Groton offers both tax payment deferment, low interest rate programs
Groton — The Town Council voted this week to participate in a 90-day deferment program for tax payments and municipal water, sewer and electric charges, as well as a low interest rate program for those not eligible for the deferment program.
Under an executive order issued by Gov. Ned Lamont, municipalities have to choose at least one of two programs that provide “support to eligible taxpayers, businesses, nonprofits and residents who have been economically affected by the COVID-19 pandemic.” The deferment program extends the deadline for tax payments and municipal, electric, water and sewer bills; the low interest rate program reduces interest rates to 3% on delinquent bills.
All Groton homeowners living in a residential property automatically will receive the option of the 90-day deferment from the due date for taxes and municipal water, sewer and electric charges, according to Finance Director Cindy Landry. They do not need to fill out an application.
However, taxpayers who do not own a home, landlords, businesses and nonprofits will need to prove their eligibility to participate in the deferment program and will have to complete an application and provide required documentation, according to Landry. For example, businesses and nonprofits would need to have at least an expected 30% reduction in revenue between March and June, compared to the same period last year, to be eligible.
The deferment program applies to payments due April 1 through July 1 for real estate, personal property or motor vehicle taxes, or municipal water, sewer and electric charges.
Taxpayers, businesses and nonprofits that are not eligible for the deferment program automatically will receive an interest rate reduction on delinquent bills, Landry said. However, landlords not eligible for the deferment must complete an application to determine eligibility for the low interest rate program, she added.
The low interest rate program also applies to payments due April 1 through July 1. It reduces interest rates on delinquent bills for a 90-day period from their due date, a town document states.
Additional information, guidelines and application links will be posted on the town’s website, groton-ct.gov.
Under the order, mortgage holders who pay taxes through escrow payments still need to pay on time. About 40% of Groton’s property taxes are paid through escrow accounts, according to Town Manager John Burt.
Before voting on Tuesday, the Town Council discussed several different options with town staff, the town attorney and representatives of fire districts, the City of Groton and Groton Long Point.
Town Mayor Patrice Granatosky said by email that all options prepared by the town attorney and staff were fiscally sound and none would have put the town or subdivisions at risk of not being able to continue business. She said the Town Council chose a combination of both programs as a way to maximize the relief for taxpayers while keeping the town functioning.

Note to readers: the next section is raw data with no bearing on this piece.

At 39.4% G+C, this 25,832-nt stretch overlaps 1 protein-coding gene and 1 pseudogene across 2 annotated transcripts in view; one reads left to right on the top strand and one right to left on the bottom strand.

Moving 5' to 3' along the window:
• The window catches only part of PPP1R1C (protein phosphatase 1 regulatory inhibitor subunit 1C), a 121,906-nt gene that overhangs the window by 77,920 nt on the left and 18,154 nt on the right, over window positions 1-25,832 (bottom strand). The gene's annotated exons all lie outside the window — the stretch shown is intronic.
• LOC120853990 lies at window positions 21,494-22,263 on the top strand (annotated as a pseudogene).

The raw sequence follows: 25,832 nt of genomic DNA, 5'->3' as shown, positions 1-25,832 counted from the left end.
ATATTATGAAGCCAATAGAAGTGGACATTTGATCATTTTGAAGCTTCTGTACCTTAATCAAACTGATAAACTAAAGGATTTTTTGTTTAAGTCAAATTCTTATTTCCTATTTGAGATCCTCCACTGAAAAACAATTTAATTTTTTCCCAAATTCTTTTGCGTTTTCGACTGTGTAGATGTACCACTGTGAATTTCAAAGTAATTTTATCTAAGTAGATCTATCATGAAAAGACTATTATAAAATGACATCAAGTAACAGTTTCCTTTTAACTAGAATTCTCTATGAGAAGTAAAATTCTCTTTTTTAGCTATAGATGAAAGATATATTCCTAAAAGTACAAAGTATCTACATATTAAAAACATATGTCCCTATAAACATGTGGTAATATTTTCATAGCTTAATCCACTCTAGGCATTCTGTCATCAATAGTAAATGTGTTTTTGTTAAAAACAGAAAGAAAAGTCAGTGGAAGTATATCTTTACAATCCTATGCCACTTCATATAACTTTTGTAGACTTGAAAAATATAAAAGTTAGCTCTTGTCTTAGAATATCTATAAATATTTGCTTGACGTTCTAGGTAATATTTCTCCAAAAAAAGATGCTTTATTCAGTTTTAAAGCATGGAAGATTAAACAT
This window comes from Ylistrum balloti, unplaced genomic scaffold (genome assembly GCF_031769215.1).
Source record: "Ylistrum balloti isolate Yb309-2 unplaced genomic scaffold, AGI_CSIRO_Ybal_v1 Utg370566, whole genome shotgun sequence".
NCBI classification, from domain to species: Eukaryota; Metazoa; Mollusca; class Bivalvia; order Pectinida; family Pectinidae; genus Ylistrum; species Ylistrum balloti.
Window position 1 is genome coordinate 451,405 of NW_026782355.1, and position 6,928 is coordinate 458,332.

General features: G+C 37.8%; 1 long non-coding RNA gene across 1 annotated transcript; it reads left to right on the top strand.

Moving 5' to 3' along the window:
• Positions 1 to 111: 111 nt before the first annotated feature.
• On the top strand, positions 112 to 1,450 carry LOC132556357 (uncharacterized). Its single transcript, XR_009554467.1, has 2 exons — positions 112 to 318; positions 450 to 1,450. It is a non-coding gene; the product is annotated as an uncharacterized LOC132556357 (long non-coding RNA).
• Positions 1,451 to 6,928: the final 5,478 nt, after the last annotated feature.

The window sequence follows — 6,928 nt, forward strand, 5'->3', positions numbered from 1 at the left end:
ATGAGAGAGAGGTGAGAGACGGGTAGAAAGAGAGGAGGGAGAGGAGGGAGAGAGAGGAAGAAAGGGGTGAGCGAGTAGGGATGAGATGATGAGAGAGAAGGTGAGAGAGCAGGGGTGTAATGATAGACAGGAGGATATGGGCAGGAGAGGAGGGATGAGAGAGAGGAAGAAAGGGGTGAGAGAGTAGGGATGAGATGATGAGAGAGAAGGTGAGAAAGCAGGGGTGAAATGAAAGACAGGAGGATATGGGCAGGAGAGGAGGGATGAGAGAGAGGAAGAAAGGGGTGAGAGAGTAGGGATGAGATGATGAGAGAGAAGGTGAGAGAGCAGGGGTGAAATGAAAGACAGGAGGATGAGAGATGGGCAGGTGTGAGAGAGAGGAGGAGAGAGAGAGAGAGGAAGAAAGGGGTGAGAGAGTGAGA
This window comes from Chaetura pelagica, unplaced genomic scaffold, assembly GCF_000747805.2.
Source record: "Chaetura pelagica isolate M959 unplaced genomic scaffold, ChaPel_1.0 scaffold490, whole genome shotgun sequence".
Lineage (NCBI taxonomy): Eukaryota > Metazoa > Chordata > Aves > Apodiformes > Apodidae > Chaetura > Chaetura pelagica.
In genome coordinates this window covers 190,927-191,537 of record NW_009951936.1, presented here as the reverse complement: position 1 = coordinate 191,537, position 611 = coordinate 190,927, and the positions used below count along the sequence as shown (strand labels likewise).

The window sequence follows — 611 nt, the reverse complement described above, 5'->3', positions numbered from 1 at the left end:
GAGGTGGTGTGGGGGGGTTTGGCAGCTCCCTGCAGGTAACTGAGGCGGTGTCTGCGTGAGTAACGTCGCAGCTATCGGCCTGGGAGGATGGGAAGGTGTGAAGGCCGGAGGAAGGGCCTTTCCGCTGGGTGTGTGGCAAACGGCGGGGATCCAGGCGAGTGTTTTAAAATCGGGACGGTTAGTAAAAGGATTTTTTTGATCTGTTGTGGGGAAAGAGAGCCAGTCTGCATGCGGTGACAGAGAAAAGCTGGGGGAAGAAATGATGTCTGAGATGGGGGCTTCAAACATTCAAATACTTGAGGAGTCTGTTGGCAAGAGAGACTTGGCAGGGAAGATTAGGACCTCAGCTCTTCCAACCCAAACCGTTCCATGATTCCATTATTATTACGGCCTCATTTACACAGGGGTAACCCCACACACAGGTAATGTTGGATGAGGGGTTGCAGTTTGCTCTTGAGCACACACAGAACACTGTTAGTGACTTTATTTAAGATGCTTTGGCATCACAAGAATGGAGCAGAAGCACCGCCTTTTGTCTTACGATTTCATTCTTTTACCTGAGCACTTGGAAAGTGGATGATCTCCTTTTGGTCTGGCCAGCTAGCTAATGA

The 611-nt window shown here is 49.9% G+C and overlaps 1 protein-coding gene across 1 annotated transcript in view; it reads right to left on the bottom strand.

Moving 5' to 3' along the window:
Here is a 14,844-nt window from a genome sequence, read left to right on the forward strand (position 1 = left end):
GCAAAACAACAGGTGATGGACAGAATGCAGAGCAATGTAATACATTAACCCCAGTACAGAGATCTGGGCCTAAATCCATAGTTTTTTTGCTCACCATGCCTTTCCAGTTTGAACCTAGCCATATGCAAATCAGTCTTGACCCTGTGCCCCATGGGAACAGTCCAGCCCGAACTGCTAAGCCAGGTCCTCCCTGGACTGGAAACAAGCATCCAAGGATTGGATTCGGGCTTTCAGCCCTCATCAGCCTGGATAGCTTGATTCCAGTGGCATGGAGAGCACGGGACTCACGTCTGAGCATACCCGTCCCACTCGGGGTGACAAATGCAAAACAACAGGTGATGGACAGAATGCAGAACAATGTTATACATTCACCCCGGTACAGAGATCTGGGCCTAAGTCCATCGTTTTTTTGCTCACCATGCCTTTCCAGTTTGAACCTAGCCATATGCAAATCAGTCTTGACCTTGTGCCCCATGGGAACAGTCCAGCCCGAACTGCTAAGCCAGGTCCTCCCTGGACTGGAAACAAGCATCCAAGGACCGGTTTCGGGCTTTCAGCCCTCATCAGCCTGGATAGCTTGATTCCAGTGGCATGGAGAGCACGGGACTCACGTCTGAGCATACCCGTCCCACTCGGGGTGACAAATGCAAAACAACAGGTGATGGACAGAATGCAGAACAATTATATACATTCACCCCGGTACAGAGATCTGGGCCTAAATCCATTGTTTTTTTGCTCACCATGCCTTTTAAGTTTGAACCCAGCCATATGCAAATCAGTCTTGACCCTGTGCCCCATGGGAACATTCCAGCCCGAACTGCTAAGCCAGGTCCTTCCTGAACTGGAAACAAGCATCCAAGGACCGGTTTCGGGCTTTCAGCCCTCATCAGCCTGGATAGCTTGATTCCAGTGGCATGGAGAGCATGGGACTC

“The town worked in concert with stakeholders to move ahead in a fiscally responsible manner to benefit the people of Groton,” said Granatosky. “The town appreciates the spirit and energy of our partners in local government to help us work through this difficult subject and their willingness to provide relief to our taxpayers.”
Councilor Aundré Bumgardner said by phone that with so many families facing financial hardship during these unprecedented times, the council heeded the governor’s call to provide temporary forbearance of property tax collection and reduced interest rates on delinquent taxes by following the KISS principle of ‘keep it simple, stupid.’ Residential taxpayers will receive deferral without paperwork, while taxpayers not eligible for the deferral program will get the low interest rate.
Bumgardner, who proposed the option the council chose, which was a hybrid of other proposals, said Groton residents and small businesses facing food insecurity, health challenges and employment uncertainty will get temporary relief from paying property or motor vehicle taxes and municipal water, sewer and electric rates.
The Town Council unanimously voted in favor of the proposal at its meeting on Tuesday. During its Committee of the Whole meeting earlier in the evening, Councilor Joe Zeppieri favored an option that would have required homeowners to also demonstrate need, because he said he would prefer to determine who really needs help and give them the help they need, while minimizing the impact on the town.
“We are facing an extraordinary situation with many households and businesses facing difficult decisions,” Councilor Conrad Heede said by email. “I supported a tax deferral to make sure the choice a family has to make is not whether they pay property taxes or instead put food on the table. However, to make this work and not disrupt the town or utilities, I would respectfully remind those who are still working and can still afford to make regularly scheduled payments to continue to pay their bills on time. We are all in this together and need to work together to get through it.”